In order to understand why the information loss paradox is a problem, we need first to understand what it is. Let’s design a thought experiment where a quantum system in pure state enters a black hole. The no-hair (or more aptly, three-hair) theorem$^{[15]}$ compels Hawking radiation to be completely independent of the state of the quantum system entering the black hole. Because part of the information about the state of the system is lost down the hole, the final situation is represented by a density matrix$^{[11]}$ rather than a pure quantum state (which it was, originally). In quantum physics, a scattering matrix or S-matrix is a unitary matrix$^{[12]}$ that maps the scattering channels (the quantum states of system before or after the collision). The scenario could have been picturised as the initial pure state quantum system interacting with a boundary condition and the Hawking radiation as the final scattering channel. But since the transformation from a pure quantum state to a density matrix is non-unitary, this means there is no Scattering-matrix$^{[13]}$ for the process of black-hole formation and evaporation. Or to say, the black hole has performed a non-unitary transformation on the state of system!$^{[14]}$ As you may recall, non-unitary evolution is not allowed to occur naturally in quantum theory because it fails to preserve probability & reversibility. In layman terms what we start with is a pure state and a black hole of mass M. What we end up with is a mixed state and a black hole of mass M. In transforming between a mixed state and a pure state, one must throw away information. For instance, in our example we took a state described by a set of eigenvalues and coefficients, a large set of numbers, and transformed it into a state described by temperature, one number. All the other structure of the state was lost in the transformation. In the face of such evolution, quantum mechanics falls apart, and we are faced with a dilemma. Do black holes really defy the tenets of quantum theory, or have we missed something in our thought experiment. Thus, therein lies a paradox!

There have been many proposed solutions to the paradox, each equally bewildering as another. They are generally classified first into radical options, which require a quantum theory of gravity which has large deviations from semi-classical physics on macroscopic scales, such as non-locality or endowing horizons with special properties not seen in the semiclassical approximation, and conservative options, which do not need such help. Among the conservative options, it is argued that restoring unitary evolution relies on elimination of singularities.$^{[16]}$
AdS-CFT correspondence theory$^{[17]}$, a theory launched in 1993, brought what is called as a Holographic Principle into center play in string theory. Holographic principle bestows same properties to universe as its root word indicates, a dimensional reduction. A hologram, which we encounter is a 2-D representation of a 3-D object. Holographic principle was first introduced by G. ‘t Hooft in 1933 as an attempt to a solution to the Information loss paradox and the widely proclaimed war he and L. Susskind had waged against hawking’s earlier claims that information is indeed lost. ‘T Hooft opined$^{[18]}$ that the requirement that physical phenomena associated with gravitational collapse should be duly reconciled with the postulates of quantum mechanics implies that at a Planckian scale our world is not 3+1 dimensional. Rather, the observable degrees of freedom can best be described as if they were Boolean variables defined on a two-dimensional lattice, evolving with time. This observation, deduced from not much more than unitarity, entropy and counting arguments, implies severe restrictions on possible models of quantum gravity. This dimensional reduction implies more constraints than the freedom we have in constructing models. This is the main reason why so-far no completely consistent mathematical models of quantum black holes have been found. A year later, L. Susskind published a paper, ‘The World as A Hologram’$^{[19]}$, backing up ‘t Hooft’s theory. In July ‘04 Hawking conceded the bet since the AdS/CFT correspondence has shown there is no information loss. Then Hawking set working on the question : How does the information of the quantum state of the infalling particles re-emerge in the outgoing radiation?$^{[1]}$ He proposes that the information is stored, not in the interior of the black hole (as one might expect), but on its boundary, the event horizon. This is a form of holography. Classically, a black hole is independent of its past history. This is also true in the quantum domain. How then can a black hole emit the information about the particles that fell in? The answer, as explained above, is that the information is stored in a supertranslation associated with the shift of the horizon that the ingoing particles caused (Ingoing particles increase the mass of the black hole resulting into an outward shift in the horizon).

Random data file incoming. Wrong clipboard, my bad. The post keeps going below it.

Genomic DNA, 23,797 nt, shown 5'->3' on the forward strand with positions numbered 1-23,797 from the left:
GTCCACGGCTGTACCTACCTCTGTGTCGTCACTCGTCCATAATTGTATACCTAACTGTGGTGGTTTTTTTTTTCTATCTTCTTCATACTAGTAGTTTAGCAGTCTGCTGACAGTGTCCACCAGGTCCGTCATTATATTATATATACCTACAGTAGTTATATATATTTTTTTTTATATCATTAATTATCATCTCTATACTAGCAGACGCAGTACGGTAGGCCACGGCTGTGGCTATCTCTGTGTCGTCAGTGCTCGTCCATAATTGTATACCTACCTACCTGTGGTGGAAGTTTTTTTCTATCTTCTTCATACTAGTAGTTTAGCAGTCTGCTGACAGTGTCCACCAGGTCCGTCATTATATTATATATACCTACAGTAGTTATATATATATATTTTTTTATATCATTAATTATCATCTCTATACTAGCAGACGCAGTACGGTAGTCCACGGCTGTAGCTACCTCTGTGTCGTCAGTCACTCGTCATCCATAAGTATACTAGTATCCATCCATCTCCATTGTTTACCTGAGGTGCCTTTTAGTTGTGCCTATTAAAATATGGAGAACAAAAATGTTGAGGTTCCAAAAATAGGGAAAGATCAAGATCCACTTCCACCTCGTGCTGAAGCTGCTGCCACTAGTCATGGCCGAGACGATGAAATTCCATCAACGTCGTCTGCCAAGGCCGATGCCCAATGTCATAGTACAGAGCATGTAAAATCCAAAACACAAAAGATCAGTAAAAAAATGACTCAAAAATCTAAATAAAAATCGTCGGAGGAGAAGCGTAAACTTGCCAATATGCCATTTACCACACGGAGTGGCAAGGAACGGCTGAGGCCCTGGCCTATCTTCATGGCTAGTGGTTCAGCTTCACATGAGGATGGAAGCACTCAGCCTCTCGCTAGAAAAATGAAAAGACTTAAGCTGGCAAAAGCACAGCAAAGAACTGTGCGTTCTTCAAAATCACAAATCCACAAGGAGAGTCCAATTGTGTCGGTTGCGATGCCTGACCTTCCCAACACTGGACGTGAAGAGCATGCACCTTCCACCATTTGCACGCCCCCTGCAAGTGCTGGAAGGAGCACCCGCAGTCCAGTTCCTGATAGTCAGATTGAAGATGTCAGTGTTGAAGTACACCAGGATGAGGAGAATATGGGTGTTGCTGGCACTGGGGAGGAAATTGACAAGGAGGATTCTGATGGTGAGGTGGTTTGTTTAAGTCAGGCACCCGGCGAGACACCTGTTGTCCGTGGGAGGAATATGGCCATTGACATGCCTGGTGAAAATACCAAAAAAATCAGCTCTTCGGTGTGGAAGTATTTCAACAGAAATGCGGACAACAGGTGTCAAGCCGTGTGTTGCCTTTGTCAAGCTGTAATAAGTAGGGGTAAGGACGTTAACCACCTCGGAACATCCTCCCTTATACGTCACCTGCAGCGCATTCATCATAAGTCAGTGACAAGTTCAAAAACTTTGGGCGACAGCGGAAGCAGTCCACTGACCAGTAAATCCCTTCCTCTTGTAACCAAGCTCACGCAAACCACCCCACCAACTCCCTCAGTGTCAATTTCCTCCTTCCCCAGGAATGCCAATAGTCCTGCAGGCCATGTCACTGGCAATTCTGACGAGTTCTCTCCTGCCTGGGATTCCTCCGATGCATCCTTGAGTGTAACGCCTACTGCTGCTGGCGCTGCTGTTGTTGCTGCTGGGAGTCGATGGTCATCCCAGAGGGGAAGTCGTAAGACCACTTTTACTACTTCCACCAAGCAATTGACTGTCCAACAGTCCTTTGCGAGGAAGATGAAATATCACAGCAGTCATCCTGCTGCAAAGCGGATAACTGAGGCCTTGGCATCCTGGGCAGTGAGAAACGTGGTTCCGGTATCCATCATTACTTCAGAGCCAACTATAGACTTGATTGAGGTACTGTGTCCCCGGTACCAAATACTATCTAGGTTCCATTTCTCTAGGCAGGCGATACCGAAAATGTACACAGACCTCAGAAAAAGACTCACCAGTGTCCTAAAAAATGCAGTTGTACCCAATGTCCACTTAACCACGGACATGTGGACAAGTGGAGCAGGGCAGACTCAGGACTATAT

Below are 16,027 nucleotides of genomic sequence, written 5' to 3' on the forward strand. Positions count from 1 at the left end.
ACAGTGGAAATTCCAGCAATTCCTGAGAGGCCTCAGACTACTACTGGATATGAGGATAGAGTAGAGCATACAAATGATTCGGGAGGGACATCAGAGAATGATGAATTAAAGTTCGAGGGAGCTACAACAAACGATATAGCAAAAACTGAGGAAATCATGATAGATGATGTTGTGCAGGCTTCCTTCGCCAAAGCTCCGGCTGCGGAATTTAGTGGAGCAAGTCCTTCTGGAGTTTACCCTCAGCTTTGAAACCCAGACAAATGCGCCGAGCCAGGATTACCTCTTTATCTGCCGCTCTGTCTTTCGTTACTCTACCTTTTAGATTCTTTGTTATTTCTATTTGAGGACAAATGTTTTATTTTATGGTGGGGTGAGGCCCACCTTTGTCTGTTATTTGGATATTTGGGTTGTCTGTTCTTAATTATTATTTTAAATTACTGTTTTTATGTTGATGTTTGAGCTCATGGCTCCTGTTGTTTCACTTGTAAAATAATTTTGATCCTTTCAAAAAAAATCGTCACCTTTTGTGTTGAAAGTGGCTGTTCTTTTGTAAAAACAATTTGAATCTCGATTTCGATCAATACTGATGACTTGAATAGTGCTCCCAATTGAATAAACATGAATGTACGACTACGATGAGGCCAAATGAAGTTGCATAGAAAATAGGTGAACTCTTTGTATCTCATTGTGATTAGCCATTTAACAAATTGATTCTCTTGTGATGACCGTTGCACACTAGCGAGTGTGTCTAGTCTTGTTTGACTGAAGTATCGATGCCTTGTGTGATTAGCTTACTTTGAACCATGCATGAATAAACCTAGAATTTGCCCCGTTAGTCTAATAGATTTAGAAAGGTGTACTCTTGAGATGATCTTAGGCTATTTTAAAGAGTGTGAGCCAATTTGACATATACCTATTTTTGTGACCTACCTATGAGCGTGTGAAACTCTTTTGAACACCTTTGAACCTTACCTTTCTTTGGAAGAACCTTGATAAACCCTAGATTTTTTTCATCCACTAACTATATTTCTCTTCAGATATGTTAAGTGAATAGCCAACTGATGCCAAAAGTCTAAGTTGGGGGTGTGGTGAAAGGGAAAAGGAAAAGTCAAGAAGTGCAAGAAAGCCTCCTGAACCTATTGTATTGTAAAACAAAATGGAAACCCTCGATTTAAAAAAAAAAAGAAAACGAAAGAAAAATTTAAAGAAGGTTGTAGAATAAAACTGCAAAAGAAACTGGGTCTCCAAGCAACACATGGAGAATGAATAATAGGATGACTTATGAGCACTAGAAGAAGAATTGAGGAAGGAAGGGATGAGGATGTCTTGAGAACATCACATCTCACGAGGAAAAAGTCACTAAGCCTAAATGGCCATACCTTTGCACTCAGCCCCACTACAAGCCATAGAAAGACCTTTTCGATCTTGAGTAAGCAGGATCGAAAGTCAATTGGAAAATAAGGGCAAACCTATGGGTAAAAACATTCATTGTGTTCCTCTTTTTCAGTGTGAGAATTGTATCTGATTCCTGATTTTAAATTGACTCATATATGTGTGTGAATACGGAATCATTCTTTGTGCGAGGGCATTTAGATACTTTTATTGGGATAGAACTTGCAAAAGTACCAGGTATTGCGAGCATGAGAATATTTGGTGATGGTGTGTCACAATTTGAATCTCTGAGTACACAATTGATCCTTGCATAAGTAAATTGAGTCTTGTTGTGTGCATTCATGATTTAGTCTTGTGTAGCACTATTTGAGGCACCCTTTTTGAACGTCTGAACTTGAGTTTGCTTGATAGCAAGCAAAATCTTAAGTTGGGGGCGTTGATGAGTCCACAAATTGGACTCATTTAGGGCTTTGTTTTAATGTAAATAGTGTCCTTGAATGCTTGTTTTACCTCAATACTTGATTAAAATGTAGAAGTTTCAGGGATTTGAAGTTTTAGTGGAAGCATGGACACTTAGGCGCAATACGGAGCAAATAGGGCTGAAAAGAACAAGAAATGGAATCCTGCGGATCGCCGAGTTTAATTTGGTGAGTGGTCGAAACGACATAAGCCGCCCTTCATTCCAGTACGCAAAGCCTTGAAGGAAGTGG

A supertranslation, in layman terms, are the result of a kind of symmetry. In Strominger’s terms$^{[20]}$, Individual light rays can’t talk to each other—if you’re riding on a light ray, causality prevents you from talking to somebody riding on an adjacent light ray. So these light rays are not tethered together. You can slide them up and down relative to one another. That sliding is called a super-translation. It turns out that adding a soft graviton at the event horizon has an alternate description as a super-translation in which you move some of these light rays back and forth relative to one another.